Airport #3. I silently raise my arms
letting her run the metal detector
up my legs, against my back, my breasts
her mouth taut, tingling.
I remove my shoes, my belt, my ring.
I hand over my phone.
I even laugh with the men at Customs
as they unzip my luggage,
pulling out espresso cups I had rolled in socks.
“What’s this?” one asks
groping my coffeemaker.
Earlier, at the second airport, they took my lip gloss, my perfume –
but it’s solid perfume – and my deodorant.
The man behind the counter grinned
“Would you like to use it one last time?”
Now, on the final plane,
there is nothing to do but sleep,
to not remember yesterday
the summer or spring
to remember instead more distantly
my California house
all one story, open, spreading
like everything else in America:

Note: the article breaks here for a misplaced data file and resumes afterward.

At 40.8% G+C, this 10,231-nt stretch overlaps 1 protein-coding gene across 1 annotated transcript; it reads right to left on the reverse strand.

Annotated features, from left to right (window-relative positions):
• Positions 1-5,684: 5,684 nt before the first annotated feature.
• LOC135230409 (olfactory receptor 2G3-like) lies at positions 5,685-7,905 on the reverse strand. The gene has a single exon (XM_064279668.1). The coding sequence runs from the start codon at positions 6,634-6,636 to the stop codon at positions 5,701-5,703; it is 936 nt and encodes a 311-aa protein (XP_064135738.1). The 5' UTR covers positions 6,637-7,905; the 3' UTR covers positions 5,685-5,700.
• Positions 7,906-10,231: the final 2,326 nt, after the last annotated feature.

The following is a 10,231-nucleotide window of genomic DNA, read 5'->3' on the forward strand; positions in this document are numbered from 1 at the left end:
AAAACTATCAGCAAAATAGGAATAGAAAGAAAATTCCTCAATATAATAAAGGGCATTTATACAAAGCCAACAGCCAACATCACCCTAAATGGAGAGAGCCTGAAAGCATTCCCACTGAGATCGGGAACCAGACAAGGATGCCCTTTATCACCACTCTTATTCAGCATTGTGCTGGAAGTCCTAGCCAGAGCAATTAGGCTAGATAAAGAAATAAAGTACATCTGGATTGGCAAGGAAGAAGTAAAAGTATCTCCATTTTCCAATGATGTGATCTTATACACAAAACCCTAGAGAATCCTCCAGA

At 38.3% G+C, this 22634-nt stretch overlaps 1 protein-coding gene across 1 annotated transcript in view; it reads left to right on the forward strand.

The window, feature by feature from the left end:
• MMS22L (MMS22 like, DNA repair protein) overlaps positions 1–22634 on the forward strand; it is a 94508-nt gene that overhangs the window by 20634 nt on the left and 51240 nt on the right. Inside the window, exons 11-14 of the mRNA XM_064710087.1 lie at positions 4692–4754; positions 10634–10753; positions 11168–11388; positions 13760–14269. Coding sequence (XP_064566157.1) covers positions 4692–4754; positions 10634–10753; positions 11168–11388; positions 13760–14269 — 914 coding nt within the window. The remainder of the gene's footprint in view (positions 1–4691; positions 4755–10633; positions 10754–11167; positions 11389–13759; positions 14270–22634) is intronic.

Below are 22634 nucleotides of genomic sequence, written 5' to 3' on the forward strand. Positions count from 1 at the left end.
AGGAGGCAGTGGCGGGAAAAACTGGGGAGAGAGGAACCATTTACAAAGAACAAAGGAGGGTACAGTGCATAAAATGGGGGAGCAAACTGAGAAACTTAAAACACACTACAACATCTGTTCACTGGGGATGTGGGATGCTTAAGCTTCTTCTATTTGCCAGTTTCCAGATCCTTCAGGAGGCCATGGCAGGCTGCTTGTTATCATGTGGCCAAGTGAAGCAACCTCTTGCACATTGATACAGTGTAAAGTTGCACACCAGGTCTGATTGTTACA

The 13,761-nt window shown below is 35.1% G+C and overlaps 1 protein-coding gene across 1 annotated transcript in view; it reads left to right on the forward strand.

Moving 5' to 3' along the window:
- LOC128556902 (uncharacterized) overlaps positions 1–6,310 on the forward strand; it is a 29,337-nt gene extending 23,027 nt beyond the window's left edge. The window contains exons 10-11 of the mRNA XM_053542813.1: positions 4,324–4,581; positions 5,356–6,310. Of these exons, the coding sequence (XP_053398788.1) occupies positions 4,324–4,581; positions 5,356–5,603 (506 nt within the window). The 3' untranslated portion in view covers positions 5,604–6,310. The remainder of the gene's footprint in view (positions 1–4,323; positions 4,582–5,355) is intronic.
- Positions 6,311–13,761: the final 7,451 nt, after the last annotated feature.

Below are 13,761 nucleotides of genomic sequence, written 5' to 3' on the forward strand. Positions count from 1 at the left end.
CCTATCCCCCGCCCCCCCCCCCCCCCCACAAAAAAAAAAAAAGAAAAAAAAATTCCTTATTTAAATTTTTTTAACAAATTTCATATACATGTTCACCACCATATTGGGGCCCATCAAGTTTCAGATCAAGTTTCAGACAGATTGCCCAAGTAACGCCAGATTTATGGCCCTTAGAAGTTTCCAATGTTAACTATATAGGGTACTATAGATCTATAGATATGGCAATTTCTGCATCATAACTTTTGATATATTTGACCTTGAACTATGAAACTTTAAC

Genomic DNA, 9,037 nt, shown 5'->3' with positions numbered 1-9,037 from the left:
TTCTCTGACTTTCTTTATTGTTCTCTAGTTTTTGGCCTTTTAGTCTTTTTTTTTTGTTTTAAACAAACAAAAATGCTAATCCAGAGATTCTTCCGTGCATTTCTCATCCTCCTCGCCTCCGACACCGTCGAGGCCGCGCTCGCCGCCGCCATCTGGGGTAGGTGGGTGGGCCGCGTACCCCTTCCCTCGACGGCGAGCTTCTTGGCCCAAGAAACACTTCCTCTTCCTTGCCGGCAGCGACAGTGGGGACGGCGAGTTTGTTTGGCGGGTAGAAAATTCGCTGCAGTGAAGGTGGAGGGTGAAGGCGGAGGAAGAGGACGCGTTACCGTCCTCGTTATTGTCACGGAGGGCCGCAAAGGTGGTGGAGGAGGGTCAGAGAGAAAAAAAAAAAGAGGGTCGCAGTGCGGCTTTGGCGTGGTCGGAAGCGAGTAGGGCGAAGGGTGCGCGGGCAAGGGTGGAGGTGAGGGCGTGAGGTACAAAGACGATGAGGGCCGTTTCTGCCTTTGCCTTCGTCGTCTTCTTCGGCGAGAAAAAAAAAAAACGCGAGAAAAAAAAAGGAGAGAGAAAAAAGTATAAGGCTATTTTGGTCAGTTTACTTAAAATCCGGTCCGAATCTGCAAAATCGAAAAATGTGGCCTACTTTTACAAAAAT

Fields stretching across the country’s middle
pushing out corn, wheat, oats
for a hundred million boxes of Raisin Bran
to be crated in trucks, bumped over streets, black and wide
like marker smeared over a child’s drawing of hills,
while the people large, tall, and fleshy
stand on sidewalk corners and wait
for a light to change.
Where I am going we don’t even have snow.
We grow lemons in the backyard and every Saturday
the Orthodox Jews go for walks. The men wear high hats
and the women’s dresses go down to their ankles.
And Jesus, people smile so much.
The waiters smile as they refill your water-glass and ask
with the smiling emptiness of a stranger,
“Is everything all right?
[This poem previously appeared in the Leland Quarterly, the literary magazine of Stanford University.]
Zoë Bogart graduated from Stanford University in 2007 with a BS in Symbolic Systems and a minor in Creative Writing. After working as an English teacher in Milan for a year and a Market Research Analyst in California for another year, she will be heading to the University of Malta in the fall to study Language Communication Technologies under the Erasmus Mundus European Masters program.